You’d think that being a state representative - and all that entails, in terms of a high profile - would prevent someone from basically trying to get arrested at the state’s most popular football team’s stadium in the person’s home state. You’d think that, but you don’t know State Rep. Stacey Campfield (R-Knoxville), and he has got so much to teach you.
At the Halloween game between the South Carolina Gamecocks and host Tennessee Volunteers, Mr. Campfield showed up to the game with a luchador mask (see here and here for examples) despite warnings that masks were strictly verboten. A woman and her daughters complained - likely because only al Qaeda violate security measures at a football game - and complained to a security guard.
Then things got weird.
Campfield removed the mask when confronted by police. But instead of going back to his seat, he went a different direction. When an officer asked him why, Campfield reportedly became defensive and began acting strangely.
“I began to tell him that I was not asking him to leave the section, just to take off his mask,” [Police Lieutenant Dana] McReynolds wrote. “Again he interrupted and said, ‘I was just taking a walk. Is it illegal to walk around?’ I told him ‘no,’ and was surprised by his sudden confrontational attitude. He again asked if walking around was illegal. Thinking that something was not right … I asked to see his ticket.”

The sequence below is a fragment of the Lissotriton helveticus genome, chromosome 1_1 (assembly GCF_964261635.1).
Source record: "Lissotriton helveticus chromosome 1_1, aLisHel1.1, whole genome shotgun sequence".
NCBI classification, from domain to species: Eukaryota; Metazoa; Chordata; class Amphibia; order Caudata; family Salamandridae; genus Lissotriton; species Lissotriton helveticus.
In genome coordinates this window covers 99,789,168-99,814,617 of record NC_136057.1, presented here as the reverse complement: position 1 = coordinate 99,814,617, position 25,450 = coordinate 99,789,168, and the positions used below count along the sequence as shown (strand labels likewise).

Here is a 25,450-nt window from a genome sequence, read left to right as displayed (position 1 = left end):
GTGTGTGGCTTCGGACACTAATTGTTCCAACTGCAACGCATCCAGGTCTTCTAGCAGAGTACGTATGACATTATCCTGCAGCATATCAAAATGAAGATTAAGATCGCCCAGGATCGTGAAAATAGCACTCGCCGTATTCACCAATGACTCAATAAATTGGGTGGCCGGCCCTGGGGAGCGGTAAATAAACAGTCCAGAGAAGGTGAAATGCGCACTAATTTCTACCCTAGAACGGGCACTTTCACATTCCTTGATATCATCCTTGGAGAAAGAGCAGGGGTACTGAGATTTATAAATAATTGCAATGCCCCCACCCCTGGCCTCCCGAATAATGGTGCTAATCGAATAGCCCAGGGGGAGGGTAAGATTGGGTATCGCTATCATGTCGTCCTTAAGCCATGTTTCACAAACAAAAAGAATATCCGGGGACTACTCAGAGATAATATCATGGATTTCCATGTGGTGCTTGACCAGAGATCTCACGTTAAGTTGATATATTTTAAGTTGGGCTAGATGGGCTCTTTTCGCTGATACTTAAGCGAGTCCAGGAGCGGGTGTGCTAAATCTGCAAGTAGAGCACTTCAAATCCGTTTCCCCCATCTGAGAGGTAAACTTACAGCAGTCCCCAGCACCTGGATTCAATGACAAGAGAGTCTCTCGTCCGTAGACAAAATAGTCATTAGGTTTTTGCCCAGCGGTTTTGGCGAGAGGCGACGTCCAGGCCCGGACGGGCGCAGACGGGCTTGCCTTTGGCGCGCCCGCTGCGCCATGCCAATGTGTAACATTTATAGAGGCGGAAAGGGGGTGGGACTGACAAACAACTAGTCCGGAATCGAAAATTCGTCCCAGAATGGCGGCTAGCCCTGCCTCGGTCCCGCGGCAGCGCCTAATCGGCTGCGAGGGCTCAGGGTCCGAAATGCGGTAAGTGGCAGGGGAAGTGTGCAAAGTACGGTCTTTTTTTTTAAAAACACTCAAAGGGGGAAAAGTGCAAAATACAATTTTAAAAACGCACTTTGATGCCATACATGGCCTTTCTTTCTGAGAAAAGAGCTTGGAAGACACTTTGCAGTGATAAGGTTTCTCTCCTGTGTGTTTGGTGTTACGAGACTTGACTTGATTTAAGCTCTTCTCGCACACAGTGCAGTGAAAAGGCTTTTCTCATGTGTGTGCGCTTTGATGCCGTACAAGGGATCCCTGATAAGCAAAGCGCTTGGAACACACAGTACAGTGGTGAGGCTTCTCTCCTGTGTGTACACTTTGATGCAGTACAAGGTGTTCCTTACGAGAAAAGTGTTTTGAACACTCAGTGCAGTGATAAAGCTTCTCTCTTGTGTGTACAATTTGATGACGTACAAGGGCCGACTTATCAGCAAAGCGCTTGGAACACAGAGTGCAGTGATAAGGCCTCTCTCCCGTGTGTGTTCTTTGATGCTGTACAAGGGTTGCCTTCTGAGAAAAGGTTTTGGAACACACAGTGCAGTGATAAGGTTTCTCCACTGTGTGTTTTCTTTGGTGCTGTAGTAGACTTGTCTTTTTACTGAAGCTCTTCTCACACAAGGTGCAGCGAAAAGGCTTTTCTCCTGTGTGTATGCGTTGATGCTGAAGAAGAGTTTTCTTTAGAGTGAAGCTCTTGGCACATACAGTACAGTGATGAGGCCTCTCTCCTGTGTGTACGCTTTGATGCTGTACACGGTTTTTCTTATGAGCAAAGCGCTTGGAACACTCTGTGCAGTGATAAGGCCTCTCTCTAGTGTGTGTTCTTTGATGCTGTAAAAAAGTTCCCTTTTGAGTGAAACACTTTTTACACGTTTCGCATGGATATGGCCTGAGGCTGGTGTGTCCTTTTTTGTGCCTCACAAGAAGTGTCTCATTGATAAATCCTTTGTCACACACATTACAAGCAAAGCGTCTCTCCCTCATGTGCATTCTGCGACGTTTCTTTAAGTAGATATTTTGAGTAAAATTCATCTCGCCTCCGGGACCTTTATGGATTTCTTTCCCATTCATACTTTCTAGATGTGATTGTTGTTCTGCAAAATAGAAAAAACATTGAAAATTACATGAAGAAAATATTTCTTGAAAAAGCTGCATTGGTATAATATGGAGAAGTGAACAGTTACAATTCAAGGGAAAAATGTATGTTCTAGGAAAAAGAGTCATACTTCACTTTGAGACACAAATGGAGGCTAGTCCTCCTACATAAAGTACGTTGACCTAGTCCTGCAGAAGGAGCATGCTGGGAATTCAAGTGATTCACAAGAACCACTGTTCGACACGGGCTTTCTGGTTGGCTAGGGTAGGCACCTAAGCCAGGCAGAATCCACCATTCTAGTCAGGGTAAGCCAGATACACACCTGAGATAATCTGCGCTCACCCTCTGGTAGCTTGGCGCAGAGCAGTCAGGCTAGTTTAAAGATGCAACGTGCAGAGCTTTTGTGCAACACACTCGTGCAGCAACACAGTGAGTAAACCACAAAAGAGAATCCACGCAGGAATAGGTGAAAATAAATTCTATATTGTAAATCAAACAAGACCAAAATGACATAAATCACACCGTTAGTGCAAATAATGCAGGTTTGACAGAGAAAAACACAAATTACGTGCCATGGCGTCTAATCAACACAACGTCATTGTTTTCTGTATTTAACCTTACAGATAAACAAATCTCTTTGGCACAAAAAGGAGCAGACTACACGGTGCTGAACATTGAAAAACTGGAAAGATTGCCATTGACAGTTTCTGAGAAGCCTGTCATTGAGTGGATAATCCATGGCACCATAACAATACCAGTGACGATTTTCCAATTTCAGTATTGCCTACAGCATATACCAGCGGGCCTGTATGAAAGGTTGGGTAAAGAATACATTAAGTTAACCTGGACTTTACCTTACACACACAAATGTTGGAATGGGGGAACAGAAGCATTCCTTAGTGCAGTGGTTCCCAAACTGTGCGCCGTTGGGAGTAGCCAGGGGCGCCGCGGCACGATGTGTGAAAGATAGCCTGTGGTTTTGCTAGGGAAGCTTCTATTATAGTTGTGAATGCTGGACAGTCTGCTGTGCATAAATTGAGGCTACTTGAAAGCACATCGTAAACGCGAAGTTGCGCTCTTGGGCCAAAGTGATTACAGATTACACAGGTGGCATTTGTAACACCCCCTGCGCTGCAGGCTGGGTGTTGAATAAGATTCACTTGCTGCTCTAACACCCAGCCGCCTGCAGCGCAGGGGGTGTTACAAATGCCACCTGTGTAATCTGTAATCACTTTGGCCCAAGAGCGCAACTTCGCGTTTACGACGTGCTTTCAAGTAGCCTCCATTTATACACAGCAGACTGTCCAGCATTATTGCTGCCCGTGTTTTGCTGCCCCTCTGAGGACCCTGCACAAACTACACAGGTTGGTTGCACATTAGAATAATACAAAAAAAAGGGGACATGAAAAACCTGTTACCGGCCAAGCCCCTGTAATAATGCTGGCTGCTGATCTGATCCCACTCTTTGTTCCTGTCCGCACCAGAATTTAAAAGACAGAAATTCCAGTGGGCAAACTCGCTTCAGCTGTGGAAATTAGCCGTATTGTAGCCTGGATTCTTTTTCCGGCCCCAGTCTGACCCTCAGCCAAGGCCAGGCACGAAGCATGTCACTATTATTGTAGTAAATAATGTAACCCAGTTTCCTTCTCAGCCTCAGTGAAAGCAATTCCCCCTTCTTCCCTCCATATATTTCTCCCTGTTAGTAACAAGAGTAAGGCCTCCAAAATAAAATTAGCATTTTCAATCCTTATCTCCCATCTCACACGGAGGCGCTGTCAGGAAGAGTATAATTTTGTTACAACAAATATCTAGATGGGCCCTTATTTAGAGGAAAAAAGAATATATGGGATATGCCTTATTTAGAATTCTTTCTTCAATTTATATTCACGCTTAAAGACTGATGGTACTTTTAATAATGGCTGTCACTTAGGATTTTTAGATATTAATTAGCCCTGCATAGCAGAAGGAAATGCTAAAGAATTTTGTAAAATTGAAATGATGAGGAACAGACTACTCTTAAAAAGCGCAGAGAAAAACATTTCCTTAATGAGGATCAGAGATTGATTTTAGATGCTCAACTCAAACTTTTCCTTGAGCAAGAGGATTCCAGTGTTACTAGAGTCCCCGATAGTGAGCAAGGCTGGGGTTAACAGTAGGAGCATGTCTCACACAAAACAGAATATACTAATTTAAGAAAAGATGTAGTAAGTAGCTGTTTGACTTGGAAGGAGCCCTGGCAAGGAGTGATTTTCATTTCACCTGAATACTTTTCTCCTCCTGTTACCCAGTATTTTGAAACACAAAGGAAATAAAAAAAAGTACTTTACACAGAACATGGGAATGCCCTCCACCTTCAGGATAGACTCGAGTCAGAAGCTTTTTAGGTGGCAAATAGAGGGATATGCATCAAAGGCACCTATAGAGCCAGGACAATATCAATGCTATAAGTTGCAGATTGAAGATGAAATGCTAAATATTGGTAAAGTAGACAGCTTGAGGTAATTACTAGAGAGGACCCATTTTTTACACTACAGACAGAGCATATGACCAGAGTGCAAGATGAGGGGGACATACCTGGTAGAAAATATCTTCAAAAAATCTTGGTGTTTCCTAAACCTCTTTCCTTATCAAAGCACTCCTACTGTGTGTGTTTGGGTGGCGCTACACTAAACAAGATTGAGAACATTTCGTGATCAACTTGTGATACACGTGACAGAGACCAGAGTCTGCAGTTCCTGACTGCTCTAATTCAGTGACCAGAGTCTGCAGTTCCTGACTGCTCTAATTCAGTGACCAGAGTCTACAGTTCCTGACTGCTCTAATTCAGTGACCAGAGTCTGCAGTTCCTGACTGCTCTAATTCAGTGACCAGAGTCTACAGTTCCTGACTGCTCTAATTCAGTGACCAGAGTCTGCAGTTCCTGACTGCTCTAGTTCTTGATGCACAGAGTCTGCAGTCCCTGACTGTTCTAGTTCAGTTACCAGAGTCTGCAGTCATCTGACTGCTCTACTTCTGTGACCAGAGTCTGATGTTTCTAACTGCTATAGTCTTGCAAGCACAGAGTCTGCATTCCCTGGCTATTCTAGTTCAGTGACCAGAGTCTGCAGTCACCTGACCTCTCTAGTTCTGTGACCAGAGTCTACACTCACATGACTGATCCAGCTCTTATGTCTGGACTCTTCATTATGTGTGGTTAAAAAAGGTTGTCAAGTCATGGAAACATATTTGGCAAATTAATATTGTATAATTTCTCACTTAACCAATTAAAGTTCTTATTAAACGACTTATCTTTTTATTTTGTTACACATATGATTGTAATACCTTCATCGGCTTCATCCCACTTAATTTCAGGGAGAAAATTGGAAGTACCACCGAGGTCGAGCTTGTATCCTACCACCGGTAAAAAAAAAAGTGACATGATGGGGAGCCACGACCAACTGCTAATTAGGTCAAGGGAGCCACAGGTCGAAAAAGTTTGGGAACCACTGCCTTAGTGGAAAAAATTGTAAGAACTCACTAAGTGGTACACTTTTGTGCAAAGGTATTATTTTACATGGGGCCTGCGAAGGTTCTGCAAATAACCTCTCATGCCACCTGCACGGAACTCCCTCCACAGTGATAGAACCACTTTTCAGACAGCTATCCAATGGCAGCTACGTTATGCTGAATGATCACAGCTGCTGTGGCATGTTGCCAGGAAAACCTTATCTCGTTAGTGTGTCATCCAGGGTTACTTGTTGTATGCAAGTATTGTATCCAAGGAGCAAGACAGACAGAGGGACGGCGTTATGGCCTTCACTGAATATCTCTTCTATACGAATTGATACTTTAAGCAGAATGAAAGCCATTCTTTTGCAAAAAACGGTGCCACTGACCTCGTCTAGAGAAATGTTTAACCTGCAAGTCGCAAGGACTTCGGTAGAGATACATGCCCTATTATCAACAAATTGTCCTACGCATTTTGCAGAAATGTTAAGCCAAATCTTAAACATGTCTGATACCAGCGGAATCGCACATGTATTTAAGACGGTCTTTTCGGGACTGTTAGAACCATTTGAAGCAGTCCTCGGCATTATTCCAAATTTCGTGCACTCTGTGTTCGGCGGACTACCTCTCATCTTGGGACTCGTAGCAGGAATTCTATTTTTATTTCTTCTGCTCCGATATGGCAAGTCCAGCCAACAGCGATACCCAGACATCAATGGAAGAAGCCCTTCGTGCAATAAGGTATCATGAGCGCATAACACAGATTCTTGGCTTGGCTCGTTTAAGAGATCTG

When Campfield gave the officer his ticket, it was for Section LL, not Section B. McReynolds and another officer eventually escorted him from the stadium.
“He had violated the mask policy, was in the wrong section and was being argumentative and uncooperative,” McReynolds wrote.
In case you were wondering how far away Campfield was from his seat, the answer is “very very very”; here’s a map of the Neyland Stadium seating arrangement:
In case the letters are too small, section B is at about the 20 yard line, lowest level, northeast side. Section LL, on the other hand, is the highest level at the opposite end zone. So technically in the middle of Alabama. He was nowhere near where he ought to have been, really.
So we’ll do Rep. Campfield a giant favor and say, no questions asked, that alcohol was a factor here. After all, this is dickish behavior writ large, and we’ll not be led to believe that elected representatives in this country would act as such with a sober brain dictating their life. So we hope you slept it off, good sir, welcome back to work, and please don’t talk s–t like that to cops ever again. Your constituents would probably appreciate that.